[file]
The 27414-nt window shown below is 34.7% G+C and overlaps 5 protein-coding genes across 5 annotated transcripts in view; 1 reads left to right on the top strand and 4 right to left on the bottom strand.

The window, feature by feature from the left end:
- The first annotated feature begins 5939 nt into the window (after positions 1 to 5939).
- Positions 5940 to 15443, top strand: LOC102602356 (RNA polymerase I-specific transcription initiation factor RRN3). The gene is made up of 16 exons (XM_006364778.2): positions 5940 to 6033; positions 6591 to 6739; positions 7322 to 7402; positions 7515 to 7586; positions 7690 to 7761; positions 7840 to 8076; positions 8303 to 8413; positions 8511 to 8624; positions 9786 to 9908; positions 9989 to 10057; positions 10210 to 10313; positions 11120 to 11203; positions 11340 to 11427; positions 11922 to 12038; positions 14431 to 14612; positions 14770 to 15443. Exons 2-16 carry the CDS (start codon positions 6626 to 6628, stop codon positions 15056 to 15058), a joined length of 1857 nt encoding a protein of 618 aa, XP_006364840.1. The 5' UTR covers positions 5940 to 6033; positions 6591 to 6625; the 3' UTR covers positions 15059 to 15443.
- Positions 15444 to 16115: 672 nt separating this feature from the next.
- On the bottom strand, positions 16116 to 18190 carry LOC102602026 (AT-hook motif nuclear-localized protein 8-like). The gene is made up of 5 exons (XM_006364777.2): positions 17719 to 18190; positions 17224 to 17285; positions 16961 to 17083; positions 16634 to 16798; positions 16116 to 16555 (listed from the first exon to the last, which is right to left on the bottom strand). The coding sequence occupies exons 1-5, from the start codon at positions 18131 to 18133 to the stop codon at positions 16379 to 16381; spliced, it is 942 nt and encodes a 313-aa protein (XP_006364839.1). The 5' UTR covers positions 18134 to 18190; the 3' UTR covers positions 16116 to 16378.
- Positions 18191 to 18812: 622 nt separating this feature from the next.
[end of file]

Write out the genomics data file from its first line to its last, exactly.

The 27414-nt window shown below is 34.7% G+C and overlaps 5 protein-coding genes across 5 annotated transcripts in view; 1 reads left to right on the top strand and 4 right to left on the bottom strand.

The window, feature by feature from the left end:
- The first annotated feature begins 5939 nt into the window (after positions 1 to 5939).
- Positions 5940 to 15443, top strand: LOC102602356 (RNA polymerase I-specific transcription initiation factor RRN3). The gene is made up of 16 exons (XM_006364778.2): positions 5940 to 6033; positions 6591 to 6739; positions 7322 to 7402; positions 7515 to 7586; positions 7690 to 7761; positions 7840 to 8076; positions 8303 to 8413; positions 8511 to 8624; positions 9786 to 9908; positions 9989 to 10057; positions 10210 to 10313; positions 11120 to 11203; positions 11340 to 11427; positions 11922 to 12038; positions 14431 to 14612; positions 14770 to 15443. Exons 2-16 carry the CDS (start codon positions 6626 to 6628, stop codon positions 15056 to 15058), a joined length of 1857 nt encoding a protein of 618 aa, XP_006364840.1. The 5' UTR covers positions 5940 to 6033; positions 6591 to 6625; the 3' UTR covers positions 15059 to 15443.
- Positions 15444 to 16115: 672 nt separating this feature from the next.
- On the bottom strand, positions 16116 to 18190 carry LOC102602026 (AT-hook motif nuclear-localized protein 8-like). The gene is made up of 5 exons (XM_006364777.2): positions 17719 to 18190; positions 17224 to 17285; positions 16961 to 17083; positions 16634 to 16798; positions 16116 to 16555 (listed from the first exon to the last, which is right to left on the bottom strand). The coding sequence occupies exons 1-5, from the start codon at positions 18131 to 18133 to the stop codon at positions 16379 to 16381; spliced, it is 942 nt and encodes a 313-aa protein (XP_006364839.1). The 5' UTR covers positions 18134 to 18190; the 3' UTR covers positions 16116 to 16378.
- Positions 18191 to 18812: 622 nt separating this feature from the next.